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How To Make the perfect Tart or Quiche Crust

Updated: May 15, 2022

how to make your own crust

When I started with tarts, tartlets, quiches, I always thought it was too much of a hassle to prepare my own pastry dough so I bought ready-made frozen dough. Over time and after the first attempt, I instantly realised how foolish I had been. Believe me, it's so much easier, even faster, to do home than seeking around for a pre-made (not easy to find a good one), and can be done with 4 simple ingredients: flour, butter, egg, water plus a couple more additions to fine-tune it, but not necessarily mandatory. No yeast, no rising, no special kneading technique, no reasons to fail.

I have to admit making your own dough and baking is chemistry so you have to accept a couple of failures as first-timer. My suggestion is to use twice the quantities of this recipe to keep a spare dough for the first time you attempt. You don't have to be a baker, just need to spare a couple of doughs and some time to basically see how your oven bakes your dough. Quite often there are variations on how different oven brands bake so you have to tweak the temperatures and levels until you get the perfect bake. Another point of failure can be the soggy base, I am also still perfecting my base baking.

Rest assured following my steps and techniques below you'll bake a great crust pain-free and with a minimum possibility of failure. Keep the extra dough though, just in case ;-)

One thing is for sure, tarts are DELICIOUS, VERSATILE as they can accommodate savoury or sweet content, KIDS AND GROWN-UPS LOVE them and they are IMPRESSIVE when served. It's worth giving it a try.

Here we go...

Step 1: Gear Up

Equipment you'll need:

  • A big mixing bowl,

  • A couple of small bowls to measure butter and olive oil,

  • A rolling pin,

  • An electric mixer with dough hooks, but this is optional as you can work the dough with hands too.

  • 23cm tart tin (the ingredients below are calculated for this size of tin). I recommend this one from Amazon which is perforated for a better base bake and has a removable base to easily serve your tart. The quantities also yield for 6 small 8-10cm tartlet tins (like these)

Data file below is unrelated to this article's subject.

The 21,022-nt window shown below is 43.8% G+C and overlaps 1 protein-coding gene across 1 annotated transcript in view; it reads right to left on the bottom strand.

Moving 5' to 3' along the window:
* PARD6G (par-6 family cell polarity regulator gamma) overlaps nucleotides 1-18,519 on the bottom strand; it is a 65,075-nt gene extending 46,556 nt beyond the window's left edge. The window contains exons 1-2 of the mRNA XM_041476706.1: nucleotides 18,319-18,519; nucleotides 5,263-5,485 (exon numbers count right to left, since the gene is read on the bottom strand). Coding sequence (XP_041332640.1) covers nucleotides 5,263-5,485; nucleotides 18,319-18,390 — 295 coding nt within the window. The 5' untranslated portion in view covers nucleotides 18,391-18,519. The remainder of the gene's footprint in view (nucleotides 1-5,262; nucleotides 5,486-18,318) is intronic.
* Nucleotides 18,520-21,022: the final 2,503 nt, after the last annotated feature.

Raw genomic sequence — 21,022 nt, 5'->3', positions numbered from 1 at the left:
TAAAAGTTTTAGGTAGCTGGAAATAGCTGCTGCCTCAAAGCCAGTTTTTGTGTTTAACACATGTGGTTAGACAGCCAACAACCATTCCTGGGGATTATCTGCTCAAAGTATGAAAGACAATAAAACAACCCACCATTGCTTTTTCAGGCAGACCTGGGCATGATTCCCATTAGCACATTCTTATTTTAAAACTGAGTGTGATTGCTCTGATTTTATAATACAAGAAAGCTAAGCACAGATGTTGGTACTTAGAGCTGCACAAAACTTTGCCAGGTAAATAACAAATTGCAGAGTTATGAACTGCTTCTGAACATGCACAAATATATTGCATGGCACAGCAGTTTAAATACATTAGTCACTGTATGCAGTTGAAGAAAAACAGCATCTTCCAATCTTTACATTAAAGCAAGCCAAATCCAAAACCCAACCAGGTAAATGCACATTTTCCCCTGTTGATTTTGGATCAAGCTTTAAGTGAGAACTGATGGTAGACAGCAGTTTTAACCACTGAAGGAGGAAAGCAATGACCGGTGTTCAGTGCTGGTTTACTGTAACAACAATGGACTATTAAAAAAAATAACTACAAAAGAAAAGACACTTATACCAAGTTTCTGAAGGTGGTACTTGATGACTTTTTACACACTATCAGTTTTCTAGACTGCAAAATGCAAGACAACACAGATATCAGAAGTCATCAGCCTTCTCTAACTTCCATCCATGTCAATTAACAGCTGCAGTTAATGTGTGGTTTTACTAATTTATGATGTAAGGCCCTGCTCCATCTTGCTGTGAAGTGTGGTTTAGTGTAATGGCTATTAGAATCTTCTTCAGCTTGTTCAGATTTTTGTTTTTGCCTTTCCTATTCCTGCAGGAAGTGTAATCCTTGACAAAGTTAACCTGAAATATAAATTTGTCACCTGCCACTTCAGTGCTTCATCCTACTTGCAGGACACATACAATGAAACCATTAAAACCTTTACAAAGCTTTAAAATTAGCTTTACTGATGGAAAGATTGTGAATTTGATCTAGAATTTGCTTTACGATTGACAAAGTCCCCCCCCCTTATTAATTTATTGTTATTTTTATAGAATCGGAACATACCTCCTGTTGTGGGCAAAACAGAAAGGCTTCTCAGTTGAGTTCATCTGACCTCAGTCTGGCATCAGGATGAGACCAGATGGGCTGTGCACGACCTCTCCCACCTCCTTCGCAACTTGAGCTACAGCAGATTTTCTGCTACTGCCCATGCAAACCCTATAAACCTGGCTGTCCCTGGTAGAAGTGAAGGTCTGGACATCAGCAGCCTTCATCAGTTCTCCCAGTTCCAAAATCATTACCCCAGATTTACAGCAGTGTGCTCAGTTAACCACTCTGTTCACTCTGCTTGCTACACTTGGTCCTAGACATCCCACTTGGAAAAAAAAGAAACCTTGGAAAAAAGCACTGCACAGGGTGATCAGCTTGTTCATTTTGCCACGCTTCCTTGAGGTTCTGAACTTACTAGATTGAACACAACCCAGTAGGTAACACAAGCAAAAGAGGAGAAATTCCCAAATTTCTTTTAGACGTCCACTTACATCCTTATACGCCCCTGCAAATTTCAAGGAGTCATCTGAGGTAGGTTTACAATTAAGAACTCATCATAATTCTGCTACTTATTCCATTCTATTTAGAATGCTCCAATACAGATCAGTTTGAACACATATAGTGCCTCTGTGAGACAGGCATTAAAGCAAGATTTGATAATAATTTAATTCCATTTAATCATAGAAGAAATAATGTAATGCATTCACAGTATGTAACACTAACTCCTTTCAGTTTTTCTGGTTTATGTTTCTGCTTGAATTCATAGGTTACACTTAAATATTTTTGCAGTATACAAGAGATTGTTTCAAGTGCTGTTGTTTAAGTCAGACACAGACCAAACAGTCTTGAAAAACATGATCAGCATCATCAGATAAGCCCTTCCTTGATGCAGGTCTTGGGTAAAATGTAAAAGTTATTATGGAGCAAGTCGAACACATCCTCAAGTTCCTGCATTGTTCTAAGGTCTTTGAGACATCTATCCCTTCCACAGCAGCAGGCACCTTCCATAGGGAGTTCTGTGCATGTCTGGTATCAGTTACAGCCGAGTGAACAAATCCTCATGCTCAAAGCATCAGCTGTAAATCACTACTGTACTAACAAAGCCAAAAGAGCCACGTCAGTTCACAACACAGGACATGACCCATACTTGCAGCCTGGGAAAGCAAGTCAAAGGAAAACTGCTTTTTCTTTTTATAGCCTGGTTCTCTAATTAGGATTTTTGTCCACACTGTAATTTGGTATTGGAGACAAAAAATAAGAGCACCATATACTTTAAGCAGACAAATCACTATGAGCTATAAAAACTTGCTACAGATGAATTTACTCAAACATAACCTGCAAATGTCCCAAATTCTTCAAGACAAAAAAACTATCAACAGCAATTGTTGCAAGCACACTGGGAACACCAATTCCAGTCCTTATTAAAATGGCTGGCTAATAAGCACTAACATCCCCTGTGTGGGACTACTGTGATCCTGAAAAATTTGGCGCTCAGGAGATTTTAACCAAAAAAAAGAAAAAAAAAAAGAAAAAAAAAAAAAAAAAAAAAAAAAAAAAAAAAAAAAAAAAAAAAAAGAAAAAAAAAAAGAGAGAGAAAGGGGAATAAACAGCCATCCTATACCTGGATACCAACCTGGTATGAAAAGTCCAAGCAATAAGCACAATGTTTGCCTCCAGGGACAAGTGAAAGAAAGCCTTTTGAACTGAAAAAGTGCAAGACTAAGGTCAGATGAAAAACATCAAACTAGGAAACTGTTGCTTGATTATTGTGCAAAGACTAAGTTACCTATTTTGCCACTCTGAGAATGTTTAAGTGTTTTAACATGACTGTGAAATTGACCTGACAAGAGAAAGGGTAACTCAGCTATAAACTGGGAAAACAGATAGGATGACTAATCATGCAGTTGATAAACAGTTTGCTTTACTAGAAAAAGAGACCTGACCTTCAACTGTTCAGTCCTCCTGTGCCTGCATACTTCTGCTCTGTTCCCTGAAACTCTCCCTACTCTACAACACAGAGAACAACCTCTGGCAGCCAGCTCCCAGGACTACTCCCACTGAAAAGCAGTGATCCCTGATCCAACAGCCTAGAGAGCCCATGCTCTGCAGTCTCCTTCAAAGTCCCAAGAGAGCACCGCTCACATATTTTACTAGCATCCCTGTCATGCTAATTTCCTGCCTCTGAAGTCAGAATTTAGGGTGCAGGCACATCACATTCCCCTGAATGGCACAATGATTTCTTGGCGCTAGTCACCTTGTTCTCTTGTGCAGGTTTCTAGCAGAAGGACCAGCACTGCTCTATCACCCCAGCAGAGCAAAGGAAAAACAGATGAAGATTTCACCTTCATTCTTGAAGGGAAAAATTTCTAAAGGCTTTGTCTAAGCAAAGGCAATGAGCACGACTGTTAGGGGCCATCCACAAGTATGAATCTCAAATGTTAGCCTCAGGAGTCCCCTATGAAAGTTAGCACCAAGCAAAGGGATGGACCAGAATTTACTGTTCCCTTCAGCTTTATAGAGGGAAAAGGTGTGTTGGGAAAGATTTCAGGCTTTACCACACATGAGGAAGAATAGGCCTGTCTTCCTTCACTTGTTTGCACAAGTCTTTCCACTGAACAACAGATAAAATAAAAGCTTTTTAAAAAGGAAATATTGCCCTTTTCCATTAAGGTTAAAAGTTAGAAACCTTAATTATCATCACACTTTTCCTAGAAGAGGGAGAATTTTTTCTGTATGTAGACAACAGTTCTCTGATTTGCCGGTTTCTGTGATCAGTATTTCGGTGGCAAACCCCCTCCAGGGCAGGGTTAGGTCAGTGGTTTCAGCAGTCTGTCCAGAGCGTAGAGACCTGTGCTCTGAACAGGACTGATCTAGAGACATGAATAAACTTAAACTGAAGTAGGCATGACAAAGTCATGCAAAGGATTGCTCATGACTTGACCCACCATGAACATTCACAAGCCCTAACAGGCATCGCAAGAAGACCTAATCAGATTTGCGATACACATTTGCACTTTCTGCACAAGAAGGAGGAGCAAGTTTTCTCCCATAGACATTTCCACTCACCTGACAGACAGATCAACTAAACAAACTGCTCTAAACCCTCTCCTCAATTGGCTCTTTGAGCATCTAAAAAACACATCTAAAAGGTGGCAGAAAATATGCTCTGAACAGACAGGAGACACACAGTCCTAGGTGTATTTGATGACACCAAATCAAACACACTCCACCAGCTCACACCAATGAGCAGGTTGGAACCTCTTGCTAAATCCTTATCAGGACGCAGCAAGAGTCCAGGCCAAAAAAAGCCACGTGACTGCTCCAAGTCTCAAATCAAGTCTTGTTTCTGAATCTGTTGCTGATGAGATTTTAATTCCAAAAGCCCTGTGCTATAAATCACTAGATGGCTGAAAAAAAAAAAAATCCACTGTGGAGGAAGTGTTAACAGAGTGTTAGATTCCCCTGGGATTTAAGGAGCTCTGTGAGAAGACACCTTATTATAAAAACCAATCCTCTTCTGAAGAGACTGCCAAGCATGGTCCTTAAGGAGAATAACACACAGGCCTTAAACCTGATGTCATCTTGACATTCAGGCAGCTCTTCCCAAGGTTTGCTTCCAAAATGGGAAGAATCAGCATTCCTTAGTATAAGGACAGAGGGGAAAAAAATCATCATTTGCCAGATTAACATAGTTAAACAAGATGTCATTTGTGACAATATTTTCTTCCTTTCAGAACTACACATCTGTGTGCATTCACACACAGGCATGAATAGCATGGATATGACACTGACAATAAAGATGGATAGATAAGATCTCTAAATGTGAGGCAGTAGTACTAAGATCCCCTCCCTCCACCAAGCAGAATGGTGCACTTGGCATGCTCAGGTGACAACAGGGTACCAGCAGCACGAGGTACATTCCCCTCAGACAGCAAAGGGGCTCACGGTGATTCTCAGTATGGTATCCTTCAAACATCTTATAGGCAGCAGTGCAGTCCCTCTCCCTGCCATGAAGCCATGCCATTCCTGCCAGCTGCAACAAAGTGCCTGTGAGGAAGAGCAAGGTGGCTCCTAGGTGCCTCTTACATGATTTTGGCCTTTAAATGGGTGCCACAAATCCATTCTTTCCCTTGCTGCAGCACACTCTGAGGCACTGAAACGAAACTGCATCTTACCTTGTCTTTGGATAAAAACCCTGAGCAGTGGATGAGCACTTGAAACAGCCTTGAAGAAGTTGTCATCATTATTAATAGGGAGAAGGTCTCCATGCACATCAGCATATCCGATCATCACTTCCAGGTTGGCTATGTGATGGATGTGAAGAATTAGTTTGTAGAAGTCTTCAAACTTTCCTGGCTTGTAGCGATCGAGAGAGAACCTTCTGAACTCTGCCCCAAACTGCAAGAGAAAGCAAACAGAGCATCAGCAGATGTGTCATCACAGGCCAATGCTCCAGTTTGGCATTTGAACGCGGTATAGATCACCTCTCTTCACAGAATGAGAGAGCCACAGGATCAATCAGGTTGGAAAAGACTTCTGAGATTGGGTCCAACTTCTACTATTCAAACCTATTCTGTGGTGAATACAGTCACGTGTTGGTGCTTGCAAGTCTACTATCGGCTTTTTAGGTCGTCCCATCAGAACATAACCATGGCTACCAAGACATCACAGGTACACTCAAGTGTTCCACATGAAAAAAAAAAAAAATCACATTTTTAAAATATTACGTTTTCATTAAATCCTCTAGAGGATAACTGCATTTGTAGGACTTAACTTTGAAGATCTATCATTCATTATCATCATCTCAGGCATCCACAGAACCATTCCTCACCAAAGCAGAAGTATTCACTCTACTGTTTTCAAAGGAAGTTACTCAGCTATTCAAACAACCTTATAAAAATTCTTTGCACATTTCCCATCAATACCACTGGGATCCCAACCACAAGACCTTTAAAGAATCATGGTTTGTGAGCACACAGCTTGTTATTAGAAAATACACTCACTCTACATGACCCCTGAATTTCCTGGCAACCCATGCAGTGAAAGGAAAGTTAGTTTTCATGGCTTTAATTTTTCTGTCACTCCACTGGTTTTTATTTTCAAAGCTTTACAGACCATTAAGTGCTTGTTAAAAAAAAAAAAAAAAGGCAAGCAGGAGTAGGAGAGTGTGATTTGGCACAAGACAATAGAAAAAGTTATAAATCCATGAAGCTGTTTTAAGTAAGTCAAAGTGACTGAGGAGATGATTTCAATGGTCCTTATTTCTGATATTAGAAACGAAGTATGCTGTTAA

• Foil or baking paper.

It's really important to get high-quality butter and whatever else is required (like in my version, olive oil). I also like flour blends to give some nutty tones, but a simple 200g (a little less than 2 cups) of plain flour works perfectly too.

Measure the following quantities:

  • 100g Plain flour

  • 100g Other tasty flour (Buckwheat or Spelt)

  • 60g Unsalted butter, room temperature, diced

  • 1 Small egg (if big, just use the yolk)

  • 4 tbsp Cold Water (around 80ml)

  • 20 ml Extra virgin olive oil (optional)

  • 40g grated Parmesan (optional)

  • 1 tsp Poppy seeds (optional)

  • Pinch of salt/pinch of pepper or nutmeg

Step 2: Timings

The quick way (without overnight dough chilling) estimates a 1h 30m in total for the crust preparation which splits as follows:

  • 10-15 minutes to mix ingredients and prepare the dough

  • 1 hour in the fridge to allow the dough firm up.

  • 20 min to bring the dough down to room temperature before you work it.

Ideally, you better prepare the dough the night before baking and chill overnight (see step 4).

Step 3: Make the Dough

Whisk the flour with the parmesan (if using) and salt in a bowl. Using your fingertips, rub the butter into the dry ingredients until it looks like crumble:

Using the electric mixer with the dough hooks (or your hands in absence of mixer) add the poppy seeds (if using) the egg and the olive oil and start beating and adding gradually the cold water until it becomes a rough dough. If it's too soggy or very sticky you've probably poured more water than needed. Add some more flour and re-work it.

Step 4: Refrigerate

Remove from bowl, and press the dough gently with your hands to form a ball. Don't over-knead it, just form a small ball. The less you work the dough the lighter the texture will be. In the end, the dough should feel light, airy and soft which means you have achieved the desired consistency. Wrap the dough in cling film and refrigerate for 1 hour or preferably overnight. The basic rule of thumb is: the more you chill the dough, the better consistency you achieve. I usually prepare it the night before and refrigerate it overnight.

Step 5: Prepare for Rolling